Draw three straight lines to separate these shapes into four groups - each group must contain one of each shape.

How many different triangles can you make on a circular pegboard that has nine pegs?

This practical problem challenges you to make quadrilaterals with a loop of string. You'll need some friends to help!

What is the total area of the four outside triangles which are outlined in red in this arrangement of squares inside each other?

In how many ways can you fit two of these yellow triangles together? Can you predict the number of ways two blue triangles can be fitted together?

Can you cut a regular hexagon into two pieces to make a parallelogram? Try cutting it into three pieces to make a rhombus!

This article looks at levels of geometric thinking and the types of activities required to develop this thinking.

Choose a box and work out the smallest rectangle of paper needed to wrap it so that it is completely covered.

What shape is the overlap when you slide one of these shapes half way across another? Can you picture it in your head? Use the interactivity to check your visualisation.

Billy's class had a robot called Fred who could draw with chalk held underneath him. What shapes did the pupils make Fred draw?

What shape has Harry drawn on this clock face? Can you find its area? What is the largest number of square tiles that could cover this area?

Four rods, two of length a and two of length b, are linked to form a kite. The linkage is moveable so that the angles change. What is the maximum area of the kite?

What happens to the area of a square if you double the length of the sides? Try the same thing with rectangles, diamonds and other shapes. How do the four smaller ones fit into the larger one?

How many DIFFERENT quadrilaterals can be made by joining the dots on the 8-point circle?

This task depends on groups working collaboratively, discussing and reasoning to agree a final product.

Generate three random numbers to determine the side lengths of a triangle. What triangles can you draw?

Imagine a large cube made from small red cubes being dropped into a pot of yellow paint. How many of the small cubes will have yellow paint on their faces?

An irregular tetrahedron is composed of four different triangles. Can such a tetrahedron be constructed where the side lengths are 4, 5, 6, 7, 8 and 9 units of length?

Reasoning about the number of matches needed to build squares that share their sides.

Can you fit the tangram pieces into the outlines of these clocks?

Can you arrange the shapes in a chain so that each one shares a face (or faces) that are the same shape as the one that follows it?

A shape and space game for 2,3 or 4 players. Be the last person to be able to place a pentomino piece on the playing board. Play with card, or on the computer.

An extension of noughts and crosses in which the grid is enlarged and the length of the winning line can to altered to 3, 4 or 5.

Each of the nets of nine solid shapes has been cut into two pieces. Can you see which pieces go together?

Can you fit the tangram pieces into the outlines of the watering can and man in a boat?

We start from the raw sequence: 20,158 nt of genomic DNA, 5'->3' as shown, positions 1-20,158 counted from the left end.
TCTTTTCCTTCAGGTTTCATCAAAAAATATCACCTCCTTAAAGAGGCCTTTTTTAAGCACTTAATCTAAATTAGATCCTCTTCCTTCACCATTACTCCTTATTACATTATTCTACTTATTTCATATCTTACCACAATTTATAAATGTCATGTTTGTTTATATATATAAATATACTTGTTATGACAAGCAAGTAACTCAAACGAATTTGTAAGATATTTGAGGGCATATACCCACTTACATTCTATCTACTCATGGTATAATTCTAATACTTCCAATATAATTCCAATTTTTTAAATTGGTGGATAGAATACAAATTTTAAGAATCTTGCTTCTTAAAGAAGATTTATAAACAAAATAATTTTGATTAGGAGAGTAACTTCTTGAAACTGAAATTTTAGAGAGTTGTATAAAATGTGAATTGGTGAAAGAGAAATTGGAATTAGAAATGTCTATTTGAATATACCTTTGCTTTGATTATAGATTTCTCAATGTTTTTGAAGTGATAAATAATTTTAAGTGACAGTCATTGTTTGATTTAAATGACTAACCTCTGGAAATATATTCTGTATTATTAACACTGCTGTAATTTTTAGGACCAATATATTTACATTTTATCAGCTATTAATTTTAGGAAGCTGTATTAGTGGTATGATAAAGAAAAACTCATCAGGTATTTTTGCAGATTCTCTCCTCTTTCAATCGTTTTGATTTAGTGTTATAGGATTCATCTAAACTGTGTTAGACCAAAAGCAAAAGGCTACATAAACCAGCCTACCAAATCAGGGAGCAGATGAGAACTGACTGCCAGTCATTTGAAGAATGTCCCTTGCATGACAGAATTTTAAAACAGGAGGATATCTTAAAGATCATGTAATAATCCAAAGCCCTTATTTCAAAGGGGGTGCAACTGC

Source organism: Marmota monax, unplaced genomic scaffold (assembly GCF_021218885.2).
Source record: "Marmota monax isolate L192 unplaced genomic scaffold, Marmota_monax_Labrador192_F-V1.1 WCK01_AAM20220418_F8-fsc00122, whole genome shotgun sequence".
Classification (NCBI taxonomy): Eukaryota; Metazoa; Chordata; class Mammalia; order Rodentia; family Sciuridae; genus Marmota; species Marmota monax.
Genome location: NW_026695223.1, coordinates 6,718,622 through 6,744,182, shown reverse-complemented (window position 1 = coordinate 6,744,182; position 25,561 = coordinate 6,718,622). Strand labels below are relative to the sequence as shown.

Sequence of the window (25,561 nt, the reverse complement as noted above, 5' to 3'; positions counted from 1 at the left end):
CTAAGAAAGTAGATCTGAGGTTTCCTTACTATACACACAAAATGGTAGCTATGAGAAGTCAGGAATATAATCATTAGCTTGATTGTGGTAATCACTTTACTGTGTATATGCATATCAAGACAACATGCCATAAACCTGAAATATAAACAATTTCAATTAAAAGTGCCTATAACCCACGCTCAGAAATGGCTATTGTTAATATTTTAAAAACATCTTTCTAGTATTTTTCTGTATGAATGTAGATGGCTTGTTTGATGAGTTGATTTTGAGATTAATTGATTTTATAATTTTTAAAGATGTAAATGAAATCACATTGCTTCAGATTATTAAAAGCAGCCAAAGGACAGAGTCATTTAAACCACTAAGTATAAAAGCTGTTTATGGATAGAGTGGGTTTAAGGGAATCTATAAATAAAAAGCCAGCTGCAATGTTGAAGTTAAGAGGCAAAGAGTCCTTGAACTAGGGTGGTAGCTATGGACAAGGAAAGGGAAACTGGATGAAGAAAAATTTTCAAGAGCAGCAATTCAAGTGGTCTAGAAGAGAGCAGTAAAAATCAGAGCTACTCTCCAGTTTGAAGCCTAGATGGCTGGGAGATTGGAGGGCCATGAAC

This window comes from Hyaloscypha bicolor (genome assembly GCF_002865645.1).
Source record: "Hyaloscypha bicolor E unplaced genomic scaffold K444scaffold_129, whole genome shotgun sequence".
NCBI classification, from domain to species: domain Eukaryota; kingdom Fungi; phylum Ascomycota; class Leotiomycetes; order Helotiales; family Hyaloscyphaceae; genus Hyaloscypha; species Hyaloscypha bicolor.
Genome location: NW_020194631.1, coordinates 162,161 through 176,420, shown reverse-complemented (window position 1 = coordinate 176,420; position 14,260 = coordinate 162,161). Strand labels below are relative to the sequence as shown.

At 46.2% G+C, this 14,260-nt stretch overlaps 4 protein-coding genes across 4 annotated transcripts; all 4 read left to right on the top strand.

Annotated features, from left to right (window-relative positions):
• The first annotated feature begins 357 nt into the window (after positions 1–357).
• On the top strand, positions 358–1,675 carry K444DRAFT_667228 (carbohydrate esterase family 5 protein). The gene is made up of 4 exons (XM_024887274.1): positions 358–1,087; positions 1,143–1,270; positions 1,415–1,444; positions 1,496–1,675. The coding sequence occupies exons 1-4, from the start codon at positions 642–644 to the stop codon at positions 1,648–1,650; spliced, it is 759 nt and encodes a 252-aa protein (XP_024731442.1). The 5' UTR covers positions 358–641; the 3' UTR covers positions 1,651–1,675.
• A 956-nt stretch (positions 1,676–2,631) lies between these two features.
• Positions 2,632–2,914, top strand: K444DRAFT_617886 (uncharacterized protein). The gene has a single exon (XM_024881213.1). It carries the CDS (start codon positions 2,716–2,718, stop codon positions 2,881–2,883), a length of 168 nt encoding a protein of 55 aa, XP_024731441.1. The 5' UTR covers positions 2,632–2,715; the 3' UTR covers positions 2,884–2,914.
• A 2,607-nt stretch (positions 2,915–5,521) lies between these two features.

Can you fit the tangram pieces into the outlines of these people?

A game for 2 players. Given a board of dots in a grid pattern, players take turns drawing a line by connecting 2 adjacent dots. Your goal is to complete more squares than your opponent.

Can you fit the tangram pieces into the outlines of the workmen?

Can you fit the tangram pieces into the outlines of the candle and sundial?

We start with one yellow cube and build around it to make a 3x3x3 cube with red cubes. Then we build around that red cube with blue cubes and so on. How many cubes of each colour have we used?

Which of these dice are right-handed and which are left-handed?

Can you fit the tangram pieces into the outlines of Mai Ling and Chi Wing?

Investigate how the four L-shapes fit together to make an enlarged L-shape. You could explore this idea with other shapes too.

A circle rolls around the outside edge of a square so that its circumference always touches the edge of the square. Can you describe the locus of the centre of the circle?

You have 27 small cubes, 3 each of nine colours. Use the small cubes to make a 3 by 3 by 3 cube so that each face of the bigger cube contains one of every colour.

You can move the 4 pieces of the jigsaw and fit them into both outlines. Explain what has happened to the missing one unit of area.

Imagine you have six different colours of paint. You paint a cube using a different colour for each of the six faces. How many different cubes can be painted using the same set of six colours?

Can you fit the tangram pieces into the outlines of the chairs?

Investigate the number of paths you can take from one vertex to another in these 3D shapes. Is it possible to take an odd number and an even number of paths to the same vertex?

Imagine an infinitely large sheet of square dotty paper on which you can draw triangles of any size you wish (providing each vertex is on a dot). What areas is it/is it not possible to draw?

Can you fit the tangram pieces into the outline of this shape. How would you describe it?

How can the same pieces of the tangram make this bowl before and after it was chipped? Use the interactivity to try and work out what is going on!

Is it possible to remove ten unit cubes from a 3 by 3 by 3 cube made from 27 unit cubes so that the surface area of the remaining solid is the same as the surface area of the original 3 by 3 by 3. . . .

Seven small rectangular pictures have one inch wide frames. The frames are removed and the pictures are fitted together like a jigsaw to make a rectangle of length 12 inches. Find the dimensions of. . . .

Can you fit the tangram pieces into the outlines of the lobster, yacht and cyclist?

Can you fit the tangram pieces into the outline of the child walking home from school?